This article has been updated with current models for June 2022. The Reebok Run Fast 3 and Skechers GoRun Excess 2 have been removed. The Asics Noosa Tri 14 and Nike ZoomX Streakfly are new additions.
We have running shoe product guides for 10K runs and marathons, but what of the under-rated half marathon?
A half marathon doesn’t get the credit it deserves. It’s a long-distance race that’s a good test of physical endurance. At the same time, it doesn’t require the intense training and long recovery period that a marathon entails. If you’re in reasonably good shape, a sub-1:30 half-marathon is within reach for many regular runners.
By the way, if you’re searching for an easy-to-follow training plan for a half marathon, here’s one on the Canadarunningseries website that’s put together by Saucony. And here’s another one from the Boston Athletics Association.
From a footwear perspective, you can get away with a lightweight tempo trainer when racing a half. For example, it’s possible to use the same running shoe for a 10K run and a half marathon.
That may sound like a wide range, but a shoe that works for a 10k is often comfortable enough for twice that distance.
This guide contains running shoes that are recommended for distances between a 10K to a half-marathon. If you want an ultra-cushioned running shoe for marathons (and longer), then reading this guide should help. On the other hand, if a soft running shoe is all that you need, then our recommendations are here.
So what kind of half-marathon running shoes are being discussed here?
If there’s one thing that we’ve realized after replying to thousands of reader comments, it’s that no two runners are the same. A shoe that works perfectly well for one person may not suit the other.
For example, experienced runners have a higher cushioning tolerance. They are perfectly ok with low-profile running shoes for high-mileage runs.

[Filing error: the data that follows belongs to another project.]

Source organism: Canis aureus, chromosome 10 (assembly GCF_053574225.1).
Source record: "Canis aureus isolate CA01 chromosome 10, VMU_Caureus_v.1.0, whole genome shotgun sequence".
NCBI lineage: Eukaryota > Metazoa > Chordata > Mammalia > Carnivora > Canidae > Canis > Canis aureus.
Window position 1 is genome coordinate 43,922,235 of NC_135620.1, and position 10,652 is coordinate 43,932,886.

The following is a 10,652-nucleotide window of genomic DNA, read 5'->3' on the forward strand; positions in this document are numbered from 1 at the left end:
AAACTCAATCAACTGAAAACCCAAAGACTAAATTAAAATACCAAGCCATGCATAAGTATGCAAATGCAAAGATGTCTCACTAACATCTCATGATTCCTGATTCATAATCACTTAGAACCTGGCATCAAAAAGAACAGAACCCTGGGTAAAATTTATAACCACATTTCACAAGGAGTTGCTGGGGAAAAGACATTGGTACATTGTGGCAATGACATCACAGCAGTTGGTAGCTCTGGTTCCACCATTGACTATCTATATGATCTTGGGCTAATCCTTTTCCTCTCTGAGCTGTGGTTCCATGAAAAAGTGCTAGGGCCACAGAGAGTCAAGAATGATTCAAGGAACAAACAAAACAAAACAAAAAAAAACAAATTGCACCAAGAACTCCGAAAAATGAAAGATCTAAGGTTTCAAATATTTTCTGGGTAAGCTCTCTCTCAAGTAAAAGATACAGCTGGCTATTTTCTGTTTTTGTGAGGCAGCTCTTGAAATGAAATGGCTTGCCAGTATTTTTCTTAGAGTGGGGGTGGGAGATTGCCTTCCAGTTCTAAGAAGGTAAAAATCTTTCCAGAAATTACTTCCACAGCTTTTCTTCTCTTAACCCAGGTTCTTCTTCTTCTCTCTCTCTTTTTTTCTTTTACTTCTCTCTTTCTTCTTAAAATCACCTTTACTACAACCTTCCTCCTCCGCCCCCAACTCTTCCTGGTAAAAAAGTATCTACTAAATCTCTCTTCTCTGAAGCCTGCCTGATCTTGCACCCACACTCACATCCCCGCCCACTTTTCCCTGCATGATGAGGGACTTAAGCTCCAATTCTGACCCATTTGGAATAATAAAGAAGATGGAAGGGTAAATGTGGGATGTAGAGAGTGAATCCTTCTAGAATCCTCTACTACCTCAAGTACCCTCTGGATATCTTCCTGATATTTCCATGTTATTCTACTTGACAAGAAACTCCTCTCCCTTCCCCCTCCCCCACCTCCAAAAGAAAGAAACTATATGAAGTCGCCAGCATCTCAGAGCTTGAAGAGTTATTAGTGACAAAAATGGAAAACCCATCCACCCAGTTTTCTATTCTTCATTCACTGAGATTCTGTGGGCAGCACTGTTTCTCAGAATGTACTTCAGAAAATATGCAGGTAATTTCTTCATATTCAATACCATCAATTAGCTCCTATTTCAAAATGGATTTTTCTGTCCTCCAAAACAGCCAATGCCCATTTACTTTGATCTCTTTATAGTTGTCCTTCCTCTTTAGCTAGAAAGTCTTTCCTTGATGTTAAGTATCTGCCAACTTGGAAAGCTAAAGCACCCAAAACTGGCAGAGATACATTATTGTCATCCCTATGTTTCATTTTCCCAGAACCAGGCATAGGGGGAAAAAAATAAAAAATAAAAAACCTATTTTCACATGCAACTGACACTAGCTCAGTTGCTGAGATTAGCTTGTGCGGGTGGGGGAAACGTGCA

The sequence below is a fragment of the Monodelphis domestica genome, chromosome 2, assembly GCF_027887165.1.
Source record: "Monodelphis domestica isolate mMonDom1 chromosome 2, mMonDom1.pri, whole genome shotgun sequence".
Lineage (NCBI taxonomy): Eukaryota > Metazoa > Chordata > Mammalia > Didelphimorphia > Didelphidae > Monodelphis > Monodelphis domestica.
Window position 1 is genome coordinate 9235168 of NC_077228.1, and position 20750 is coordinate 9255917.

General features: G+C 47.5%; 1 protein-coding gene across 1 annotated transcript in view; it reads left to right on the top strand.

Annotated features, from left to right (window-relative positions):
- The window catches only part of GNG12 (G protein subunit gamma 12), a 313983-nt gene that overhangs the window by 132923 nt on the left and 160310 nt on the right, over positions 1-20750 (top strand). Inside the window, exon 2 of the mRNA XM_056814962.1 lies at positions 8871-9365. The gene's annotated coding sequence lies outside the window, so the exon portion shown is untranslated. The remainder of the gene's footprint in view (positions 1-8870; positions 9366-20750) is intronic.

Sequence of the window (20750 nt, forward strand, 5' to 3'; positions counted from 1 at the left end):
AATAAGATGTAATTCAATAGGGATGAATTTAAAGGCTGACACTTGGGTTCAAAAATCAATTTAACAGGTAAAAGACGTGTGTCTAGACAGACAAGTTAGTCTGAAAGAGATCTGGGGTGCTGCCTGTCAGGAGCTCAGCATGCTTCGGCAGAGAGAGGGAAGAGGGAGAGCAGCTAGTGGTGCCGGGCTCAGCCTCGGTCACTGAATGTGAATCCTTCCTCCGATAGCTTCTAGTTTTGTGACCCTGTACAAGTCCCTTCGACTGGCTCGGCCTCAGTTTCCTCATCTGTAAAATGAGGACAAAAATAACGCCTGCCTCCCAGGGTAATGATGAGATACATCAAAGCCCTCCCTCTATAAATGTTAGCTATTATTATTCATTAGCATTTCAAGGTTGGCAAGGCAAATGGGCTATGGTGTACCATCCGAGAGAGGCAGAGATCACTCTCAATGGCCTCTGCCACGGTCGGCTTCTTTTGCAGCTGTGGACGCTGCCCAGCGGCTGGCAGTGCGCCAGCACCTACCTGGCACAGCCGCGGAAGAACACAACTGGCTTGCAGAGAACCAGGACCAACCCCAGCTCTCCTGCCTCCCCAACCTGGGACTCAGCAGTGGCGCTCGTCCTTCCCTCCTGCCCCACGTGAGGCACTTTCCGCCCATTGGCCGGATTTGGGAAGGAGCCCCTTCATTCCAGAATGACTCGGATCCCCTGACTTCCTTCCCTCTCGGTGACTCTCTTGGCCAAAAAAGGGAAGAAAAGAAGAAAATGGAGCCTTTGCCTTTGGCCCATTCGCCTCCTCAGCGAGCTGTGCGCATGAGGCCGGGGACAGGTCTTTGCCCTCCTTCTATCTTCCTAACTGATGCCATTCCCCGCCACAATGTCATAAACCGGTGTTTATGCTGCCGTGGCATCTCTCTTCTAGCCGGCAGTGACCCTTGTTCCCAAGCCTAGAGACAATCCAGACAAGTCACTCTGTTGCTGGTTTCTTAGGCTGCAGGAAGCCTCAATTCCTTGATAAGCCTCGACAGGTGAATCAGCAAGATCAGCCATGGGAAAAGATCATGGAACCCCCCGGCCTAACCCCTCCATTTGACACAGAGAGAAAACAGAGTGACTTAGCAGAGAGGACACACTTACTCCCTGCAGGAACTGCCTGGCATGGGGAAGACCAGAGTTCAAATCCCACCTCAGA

Others prefer shoes with plenty of cushioning. In this category are running shoe models with cushioned midsoles that make long runs comfortable. In both cases, the upper needs to breathe well and accommodate the temporary increase in foot volume; long-distance runs tend to do that.
So this is how the guide is structured: two camps of runners = two shoe categories.
We’ll begin the guide with the low-profile trainers first. While these shoes aren’t as punishing as the ones meant for 5K runs, they aren’t fleshed-out cushioned trainers either. So there’s a fair bit of overlap between the products mentioned on our ‘shoes for 10K’ guide.
The shoes within the second group have a softer ride when compared to the low-profile trainers. However, for this guide, we’ve steered clear of standard running shoes like the Asics Cumulus, adidas Solarglide, or Brooks Ghost.
There are no max-cushion shoes either; please refer to this guide if that’s an area of interest.
In their place, we’ve included cushioned running shoes with a bit of snap in them. That way, the cushioning won’t slow you down during fast, high-mileage runs. Highly cushioned speed shoes like the adidas Boston 10 use transition-friendly components like Nylon tubes for a speed-friendly character.
This guide is equally divided into two groups of five shoes.
Our top picks from the low-profile group would be the Asics Metaracer and Nike ZoomX Streakfly. Within the cushioned pacer category, we recommend the adidas Boston 10 and Balance Fuelcell Rebel V2.
Category 1: Low-profile running shoes for long distances
1) Asics Metaracer
Sometimes, running shoes do not behave the way we expect them to.
The Asics Metaracer is a racer with a Carbon plate, but a softly cushioned one. The split design of the Carbon helps it blend inconspicuously into the Flytefoam midsole, so all that’s felt under the foot is the comfortable stack of foam.
The plate is located at the bottom, so it works effectively as a transition device without affecting the cushioning quality. This way, the Metaracer manages to deliver ample comfort for up to a half marathon.
On the top, the soft upper is extremely well ventilated – something that’s useful to keep the feet cool during a long-distance run. Our full review has everything that one needs to know about the Metaracer.
2) Brooks Hyperion Tempo
Sometimes, it’s easy to conflate the terms ‘soft’ with ‘cushioned’. Cushioning exists in many shapes and densities, so a running shoe can be firm yet cushioned. There are so many examples of such shoes, ranging from the Saucony Endorphin Shift, Ride 14, or the Asics Hyper Speed.
The Brooks Hyperion Tempo is one such shoe. The ‘Tempo’ part of the name suggests that it’s a speed-friendly running shoe, and it is. Many features help build its case as a speed trainer.